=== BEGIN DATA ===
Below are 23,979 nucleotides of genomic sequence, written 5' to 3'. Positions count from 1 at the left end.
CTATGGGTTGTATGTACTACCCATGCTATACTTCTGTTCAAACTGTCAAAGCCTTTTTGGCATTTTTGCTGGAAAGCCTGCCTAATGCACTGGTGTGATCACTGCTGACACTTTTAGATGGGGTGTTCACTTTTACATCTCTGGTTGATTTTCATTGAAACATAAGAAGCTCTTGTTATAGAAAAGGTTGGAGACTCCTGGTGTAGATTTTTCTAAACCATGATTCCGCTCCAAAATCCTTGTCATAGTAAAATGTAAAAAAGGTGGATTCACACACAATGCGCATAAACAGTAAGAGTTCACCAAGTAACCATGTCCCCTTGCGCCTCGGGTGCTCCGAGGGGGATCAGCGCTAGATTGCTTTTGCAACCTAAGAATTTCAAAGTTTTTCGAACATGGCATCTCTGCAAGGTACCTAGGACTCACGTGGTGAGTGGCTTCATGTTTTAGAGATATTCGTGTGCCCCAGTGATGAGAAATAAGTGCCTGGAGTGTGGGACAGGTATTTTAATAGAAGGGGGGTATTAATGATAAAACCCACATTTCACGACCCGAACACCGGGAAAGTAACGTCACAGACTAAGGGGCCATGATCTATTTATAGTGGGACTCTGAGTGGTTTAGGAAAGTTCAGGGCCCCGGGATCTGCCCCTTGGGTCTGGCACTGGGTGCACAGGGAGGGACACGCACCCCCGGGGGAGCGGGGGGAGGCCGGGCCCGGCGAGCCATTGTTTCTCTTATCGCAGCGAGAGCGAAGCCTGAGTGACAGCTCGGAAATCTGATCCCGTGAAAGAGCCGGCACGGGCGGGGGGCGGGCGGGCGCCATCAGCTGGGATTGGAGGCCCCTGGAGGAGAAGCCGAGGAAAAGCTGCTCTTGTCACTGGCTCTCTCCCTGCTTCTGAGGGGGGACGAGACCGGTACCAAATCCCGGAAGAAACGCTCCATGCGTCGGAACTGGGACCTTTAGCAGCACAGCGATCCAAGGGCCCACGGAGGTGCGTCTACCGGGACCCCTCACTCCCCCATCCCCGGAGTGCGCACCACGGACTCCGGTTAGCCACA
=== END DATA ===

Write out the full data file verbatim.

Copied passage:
Below are 23,979 nucleotides of genomic sequence, written 5' to 3'. Positions count from 1 at the left end.
CTATGGGTTGTATGTACTACCCATGCTATACTTCTGTTCAAACTGTCAAAGCCTTTTTGGCATTTTTGCTGGAAAGCCTGCCTAATGCACTGGTGTGATCACTGCTGACACTTTTAGATGGGGTGTTCACTTTTACATCTCTGGTTGATTTTCATTGAAACATAAGAAGCTCTTGTTATAGAAAAGGTTGGAGACTCCTGGTGTAGATTTTTCTAAACCATGATTCCGCTCCAAAATCCTTGTCATAGTAAAATGTAAAAAAGGTGGATTCACACACAATGCGCATAAACAGTAAGAGTTCACCAAGTAACCATGTCCCCTTGCGCCTCGGGTGCTCCGAGGGGGATCAGCGCTAGATTGCTTTTGCAACCTAAGAATTTCAAAGTTTTTCGAACATGGCATCTCTGCAAGGTACCTAGGACTCACGTGGTGAGTGGCTTCATGTTTTAGAGATATTCGTGTGCCCCAGTGATGAGAAATAAGTGCCTGGAGTGTGGGACAGGTATTTTAATAGAAGGGGGGTATTAATGATAAAACCCACATTTCACGACCCGAACACCGGGAAAGTAACGTCACAGACTAAGGGGCCATGATCTATTTATAGTGGGACTCTGAGTGGTTTAGGAAAGTTCAGGGCCCCGGGATCTGCCCCTTGGGTCTGGCACTGGGTGCACAGGGAGGGACACGCACCCCCGGGGGAGCGGGGGGAGGCCGGGCCCGGCGAGCCATTGTTTCTCTTATCGCAGCGAGAGCGAAGCCTGAGTGACAGCTCGGAAATCTGATCCCGTGAAAGAGCCGGCACGGGCGGGGGGCGGGCGGGCGCCATCAGCTGGGATTGGAGGCCCCTGGAGGAGAAGCCGAGGAAAAGCTGCTCTTGTCACTGGCTCTCTCCCTGCTTCTGAGGGGGGACGAGACCGGTACCAAATCCCGGAAGAAACGCTCCATGCGTCGGAACTGGGACCTTTAGCAGCACAGCGATCCAAGGGCCCACGGAGGTGCGTCTACCGGGACCCCTCACTCCCCCATCCCCGGAGTGCGCACCACGGACTCCGGTTAGCCACA